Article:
Below is the first half of my Best Albums of the 2000s list, the third in a series of four posts looking back at the decade in music. Most of what I said in the intro to the Best Songs list applies here as well, particularly as pertaining to the personal and idiosyncratic nature of the list. Thanks to the wonders of modern technology (i.e., iTunes), I have a pretty good idea of how many times I've listened to various tracks over the past six years, and this data did have some effect at the margins in terms of keeping the rankings honest. I'll try to get 50-1 up no later than midweek. Until then, here's 100-51:
100. Lovers—The Sleepy Jackson
99. Party Music—The Coup
98. 100 Broken Windows—Idlewild
Early high point from promising Scottish college rockers before their (in retrospect, perhaps inevitable) descent into overproduced moderate-rock hell.
97. Confessions on a Dance Floor—Madonna
I initially dismissed this as merely Madonna’s roots move, but the sense of effortlessness here is no mean achievement.
96. Phrenology—The Roots
95. Hypermagic Mountain—Lightning Bolt
It achieves total heaviosity. But it moves too.
94. Ta Det Lungt—Dungen
UK-based back-to-the-future synthpoppers reflect on love and commerce.
91. One Beat—Sleater-Kinney
90. Mesmerize/Hypnotize—System of a Down
89. How to Dismantle an Atomic Bomb—U2
This fair-to-middling entry in the U2 catalog finds the band spinning its wheels a bit, but the group’s newfound comfort with its own grandiosity would pay dividends down the road.
88. Thunder, Lightning, Strike—The Go! Team
87. Nouns—No Age
86. From Here We Go Sublime—The Field
Envious people will tell you that anyone with access to a computer could have made this album. But of course that’s part of what makes it great.
85. Rated R—Queens of the Stone Age
84. Songs for the Deaf—Queens of the Stone Age
Dave Grohl brings the thunder, making this the band’s best album by a whisker, despite a relative lack of musical variety.
83. Neon Golden—The Notwist
82. Lungs—Florence & the Machine
81. Gimme Fiction—Spoon
80. Silent Shout—The Knife
Of the many bands who’ve borrowed from ’80s synthpop over the past decade, The Knife has been one of the most original, deploying the genre’s bouncy sounds to cacophonous, menacing effect. And the distancing devices (heavily distorted vocals, raven masks) aren’t just facile alienation effects but function to evoke buried emotions and unspoken thoughts.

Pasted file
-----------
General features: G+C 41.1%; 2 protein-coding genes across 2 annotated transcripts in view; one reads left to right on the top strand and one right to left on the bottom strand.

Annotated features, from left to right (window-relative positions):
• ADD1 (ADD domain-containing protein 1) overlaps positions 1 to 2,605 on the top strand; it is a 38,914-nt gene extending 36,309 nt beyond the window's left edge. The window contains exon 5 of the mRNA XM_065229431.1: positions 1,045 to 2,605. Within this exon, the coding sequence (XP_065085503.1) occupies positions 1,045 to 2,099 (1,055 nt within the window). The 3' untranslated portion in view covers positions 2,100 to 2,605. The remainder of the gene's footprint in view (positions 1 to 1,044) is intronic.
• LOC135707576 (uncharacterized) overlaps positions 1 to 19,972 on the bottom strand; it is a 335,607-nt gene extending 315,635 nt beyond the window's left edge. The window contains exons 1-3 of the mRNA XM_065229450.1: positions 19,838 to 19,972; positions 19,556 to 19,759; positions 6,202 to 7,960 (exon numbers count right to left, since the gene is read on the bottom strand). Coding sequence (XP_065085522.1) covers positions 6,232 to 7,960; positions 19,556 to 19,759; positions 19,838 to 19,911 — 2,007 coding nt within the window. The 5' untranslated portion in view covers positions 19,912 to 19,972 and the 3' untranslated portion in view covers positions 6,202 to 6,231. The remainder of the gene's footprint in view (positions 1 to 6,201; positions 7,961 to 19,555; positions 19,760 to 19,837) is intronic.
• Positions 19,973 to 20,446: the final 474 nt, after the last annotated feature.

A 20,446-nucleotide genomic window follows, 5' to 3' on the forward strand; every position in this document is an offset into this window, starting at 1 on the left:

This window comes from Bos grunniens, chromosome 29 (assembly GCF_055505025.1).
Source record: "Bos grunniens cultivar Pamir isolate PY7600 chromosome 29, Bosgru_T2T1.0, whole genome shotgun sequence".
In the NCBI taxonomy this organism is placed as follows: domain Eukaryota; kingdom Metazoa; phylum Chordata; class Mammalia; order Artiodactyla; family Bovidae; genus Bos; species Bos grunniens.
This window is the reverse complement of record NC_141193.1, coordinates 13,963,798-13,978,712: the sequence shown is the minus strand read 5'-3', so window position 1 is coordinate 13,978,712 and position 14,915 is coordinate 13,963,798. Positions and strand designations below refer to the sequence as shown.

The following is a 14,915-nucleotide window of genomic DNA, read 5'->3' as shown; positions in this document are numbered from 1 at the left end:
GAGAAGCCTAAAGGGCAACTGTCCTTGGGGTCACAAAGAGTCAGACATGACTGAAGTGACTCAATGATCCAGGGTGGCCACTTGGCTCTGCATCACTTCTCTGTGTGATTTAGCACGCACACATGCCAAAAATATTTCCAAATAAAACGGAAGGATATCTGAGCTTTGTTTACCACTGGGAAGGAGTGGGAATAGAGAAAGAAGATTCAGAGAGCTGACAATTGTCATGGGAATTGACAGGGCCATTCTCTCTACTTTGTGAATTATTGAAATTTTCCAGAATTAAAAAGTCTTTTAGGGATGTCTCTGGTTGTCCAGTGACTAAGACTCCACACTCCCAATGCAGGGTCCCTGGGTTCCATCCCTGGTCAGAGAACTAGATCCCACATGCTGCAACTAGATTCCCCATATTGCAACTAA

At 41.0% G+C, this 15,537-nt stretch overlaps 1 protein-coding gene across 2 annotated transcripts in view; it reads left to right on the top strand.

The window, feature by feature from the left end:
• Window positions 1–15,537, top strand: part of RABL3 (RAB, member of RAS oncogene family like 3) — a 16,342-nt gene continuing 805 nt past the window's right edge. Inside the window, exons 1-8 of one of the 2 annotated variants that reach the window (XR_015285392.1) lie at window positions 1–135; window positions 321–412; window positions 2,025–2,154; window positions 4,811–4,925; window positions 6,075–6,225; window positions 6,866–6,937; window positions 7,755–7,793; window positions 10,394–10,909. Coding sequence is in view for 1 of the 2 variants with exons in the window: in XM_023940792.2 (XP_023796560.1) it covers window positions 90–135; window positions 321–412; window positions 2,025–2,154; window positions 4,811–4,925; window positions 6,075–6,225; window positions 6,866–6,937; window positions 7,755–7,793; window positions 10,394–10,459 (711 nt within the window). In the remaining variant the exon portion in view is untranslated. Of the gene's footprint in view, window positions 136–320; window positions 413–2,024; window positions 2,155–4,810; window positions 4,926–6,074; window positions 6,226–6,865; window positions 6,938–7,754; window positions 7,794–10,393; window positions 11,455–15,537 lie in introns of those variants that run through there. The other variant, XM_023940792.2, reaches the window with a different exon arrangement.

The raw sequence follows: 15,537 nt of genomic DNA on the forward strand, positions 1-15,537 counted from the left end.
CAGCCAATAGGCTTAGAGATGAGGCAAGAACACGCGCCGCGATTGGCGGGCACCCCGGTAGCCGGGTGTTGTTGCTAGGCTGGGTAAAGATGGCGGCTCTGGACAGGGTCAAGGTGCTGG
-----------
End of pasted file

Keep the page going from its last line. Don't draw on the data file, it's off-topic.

79. Hail to the Thief—Radiohead
78. The Unseen—Quasimoto
This stoned underground epic takes hip-hop’s crate-digging aesthetic strain to the next level.
77. Microcastle/Weird Era Cont.—Deerhunter
Evoking classic indie/alternative sources like Sonic Youth and My Bloody Valentine, these twin albums breathed some fresh air into a late-decade indie scene dominated by turgid hipster music.
76. Dead Cities, Red Seas & Lost Ghosts—M83
A consolidation, not a leap forward. But consolidations can be good.
75. Come With Us—The Chemical Brothers
74. Funeral—Arcade Fire
I remain suspicious of this band, but there are some gorgeous songs here to be sure.
73. Sonic Nurse—Sonic Youth
The second half of a productive two-album classic-rock detour with Jim O’Rourke finds the band stretching out comfortably. “The Dead are all right with me,” Thurston confides on “Stones.” As if we hadn’t known all along.
72. Beauty and the Beat—Edan
A sui generis amalgam of hip-hop and psychedelic rock.
71. Room on Fire—The Strokes
70. The Eternal—Sonic Youth
69. Magic—Bruce Springsteen
Channeling the weary-but-hopeful spirit of the ass end of the Bush administration, Magic easily achieves the political relevance that the post-9/11 The Rising audibly strained for.
68. Specialist in All Styles—Orchestra Baobab
67. Gung Ho—Patti Smith
66. Off With Their Heads—Kaiser Chiefs
Producer Mark Ronson provides some much-needed musical context for the band’s sharp-as-ever songwriting on this album, the Kaisers’ third and best to date.
65. Phrazes for the Young—Julian Casablancas
64. Girls Can Tell—Spoon
63. White Blood Cells—The White Stripes
The White Stripes made more-or-less the same album several times over, meaning that whichever one you heard first is probably your favorite.
62. Speakerboxxx/The Love Below—Outkast
Long, sprawling, self-indulgent, but almost never boring. I still think Big Boi’s disc is better, but you’re welcome to disagree.
61. Chaos and Creation in the Backyard—Paul McCartney
Forced to straighten up and fly right by producer Nigel Godrich, McCartney delivers the most disciplined album of his post-Beatles career—and one of the best.
60. Demon Days—Gorillaz
59. First Impressions of Earth—The Strokes
Not the band’s most consistent album, but an aesthetic milestone, as Julian Casablancas gives voice to the nagging realization that the world might not be worthy of his best efforts.
58. Think Tank—Blur
57. Blue Cathedral—Comets on Fire
Combining neo-psychedelic ambition, indie-rock messiness, and ear-splitting volume, this album deserves to have been more influential by now. But it’s early yet.
56. XX—The XX
55. The Cold Vein—Cannibal Ox
54. Decoration Day—Drive-by Truckers
The Truckers broke into the indie-rock consciousness with their 2001 double-disc Skynrd tribute Southern Rock Opera, but it was this follow-up that established them as a top-echelon band and Patterson Hood as a major American songwriter.
53. Up the Bracket—The Libertines
It’s a shame they couldn’t keep it together for more than two albums, but of course the feeling that it could all fall apart at any moment is crucial to this particular rock aesthetic.
52. Da Drought 3—Lil Wayne
Most people would put The Carter III here instead, but I maintain that Weezy’s mixtape work, while less polished, is a lot more interesting.
51. Gypsy Punks Underdog World Strike—Gogol Bordello
It lives up to its title, and that’s all you need to know.